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Virginia State Capitol, Richmond. 1830 watercolor by William Goodacre

Laws Passed


After the revolt in Southampton, communities and state legislatures across the South considered the implementation of new, harsher restrictions against enslaved and free African Americans. Citizens often petitioned the lawmaking bodies as they debated revisions of existing black codes. Some petitioners argued for the necessity of more stringent laws; others protested the move toward greater restrictions of free and enslaved black residents. In the months following the rebellion, revised slave codes were passed in numerous southern states, including Virginia.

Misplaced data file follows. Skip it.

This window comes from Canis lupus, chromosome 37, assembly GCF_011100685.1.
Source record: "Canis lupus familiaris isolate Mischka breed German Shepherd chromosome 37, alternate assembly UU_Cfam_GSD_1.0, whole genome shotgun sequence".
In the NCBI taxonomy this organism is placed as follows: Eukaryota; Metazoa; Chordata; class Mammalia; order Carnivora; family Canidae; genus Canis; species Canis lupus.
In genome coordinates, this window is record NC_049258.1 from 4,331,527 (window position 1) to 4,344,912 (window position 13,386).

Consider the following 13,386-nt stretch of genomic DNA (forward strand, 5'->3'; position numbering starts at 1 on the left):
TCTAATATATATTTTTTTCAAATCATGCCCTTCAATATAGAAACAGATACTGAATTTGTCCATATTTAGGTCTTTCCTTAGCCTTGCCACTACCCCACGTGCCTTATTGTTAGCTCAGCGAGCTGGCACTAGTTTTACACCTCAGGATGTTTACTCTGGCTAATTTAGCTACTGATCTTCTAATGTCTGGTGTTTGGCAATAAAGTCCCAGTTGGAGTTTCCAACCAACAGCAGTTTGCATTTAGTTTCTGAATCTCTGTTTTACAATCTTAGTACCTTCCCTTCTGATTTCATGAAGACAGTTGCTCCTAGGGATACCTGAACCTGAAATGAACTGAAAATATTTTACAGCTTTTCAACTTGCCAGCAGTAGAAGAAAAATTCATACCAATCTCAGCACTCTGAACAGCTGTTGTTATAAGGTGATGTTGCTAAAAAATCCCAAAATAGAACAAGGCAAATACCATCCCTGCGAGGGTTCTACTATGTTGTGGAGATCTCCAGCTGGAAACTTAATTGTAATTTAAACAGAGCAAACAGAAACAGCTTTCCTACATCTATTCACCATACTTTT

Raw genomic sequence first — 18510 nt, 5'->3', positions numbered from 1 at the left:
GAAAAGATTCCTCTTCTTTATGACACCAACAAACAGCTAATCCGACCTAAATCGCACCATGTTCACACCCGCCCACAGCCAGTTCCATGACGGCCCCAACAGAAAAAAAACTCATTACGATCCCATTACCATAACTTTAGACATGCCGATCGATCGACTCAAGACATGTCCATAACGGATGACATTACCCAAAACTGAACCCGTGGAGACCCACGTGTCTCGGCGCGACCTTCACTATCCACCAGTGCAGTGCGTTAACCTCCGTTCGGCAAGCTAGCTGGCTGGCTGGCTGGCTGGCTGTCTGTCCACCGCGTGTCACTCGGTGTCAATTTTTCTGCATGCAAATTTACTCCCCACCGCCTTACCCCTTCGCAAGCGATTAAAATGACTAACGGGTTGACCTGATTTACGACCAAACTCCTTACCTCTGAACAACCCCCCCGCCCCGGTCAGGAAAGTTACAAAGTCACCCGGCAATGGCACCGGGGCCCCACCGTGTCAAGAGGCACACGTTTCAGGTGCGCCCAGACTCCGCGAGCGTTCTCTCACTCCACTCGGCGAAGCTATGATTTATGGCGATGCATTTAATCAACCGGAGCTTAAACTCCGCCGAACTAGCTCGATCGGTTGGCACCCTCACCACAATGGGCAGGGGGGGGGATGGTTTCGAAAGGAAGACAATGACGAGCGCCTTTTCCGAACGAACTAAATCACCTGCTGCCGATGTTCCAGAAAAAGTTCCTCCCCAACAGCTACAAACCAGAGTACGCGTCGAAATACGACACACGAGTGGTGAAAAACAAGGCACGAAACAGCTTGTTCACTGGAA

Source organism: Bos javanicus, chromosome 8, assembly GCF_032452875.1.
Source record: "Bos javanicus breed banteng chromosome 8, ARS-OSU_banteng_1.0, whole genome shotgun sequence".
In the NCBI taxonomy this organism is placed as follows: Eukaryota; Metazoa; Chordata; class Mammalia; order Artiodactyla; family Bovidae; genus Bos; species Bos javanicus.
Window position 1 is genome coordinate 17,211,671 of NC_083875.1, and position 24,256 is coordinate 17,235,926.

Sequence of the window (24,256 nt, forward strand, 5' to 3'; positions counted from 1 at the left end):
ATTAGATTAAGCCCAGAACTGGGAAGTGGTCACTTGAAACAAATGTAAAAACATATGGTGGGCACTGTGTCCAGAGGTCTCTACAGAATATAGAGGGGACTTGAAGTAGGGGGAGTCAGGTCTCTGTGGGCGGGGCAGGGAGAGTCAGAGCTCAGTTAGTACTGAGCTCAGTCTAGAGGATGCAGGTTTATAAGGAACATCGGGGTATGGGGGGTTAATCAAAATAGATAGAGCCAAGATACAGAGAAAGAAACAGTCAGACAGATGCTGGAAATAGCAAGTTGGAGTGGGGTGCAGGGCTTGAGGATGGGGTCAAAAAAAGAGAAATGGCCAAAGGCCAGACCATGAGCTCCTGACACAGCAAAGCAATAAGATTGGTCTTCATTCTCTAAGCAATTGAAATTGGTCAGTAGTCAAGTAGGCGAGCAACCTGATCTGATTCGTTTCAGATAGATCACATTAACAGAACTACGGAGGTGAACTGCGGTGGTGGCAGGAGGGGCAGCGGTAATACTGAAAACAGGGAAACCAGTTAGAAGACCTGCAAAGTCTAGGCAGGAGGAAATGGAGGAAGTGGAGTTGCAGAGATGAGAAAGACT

Richmond Enquirer, October 7, 1831:  Patrol Law in Fauquier County

Governor John Floyd to Governor John Hamilton, November 19, 1831

Proposed Black Codes Debated, 1831-32

Laws Passed, March 5, 1832

Laws Passed, March 15, 1832

Autobiography of James L. Smith, 1881:  Forbidding religious meetings


North Carolina

An Act Concerning Slaves and Free Persons of Color, 1831-32



Alabama Laws, 1832



Richmond Enquirer, November 30, 1831:  Prohibiting introduction of slaves

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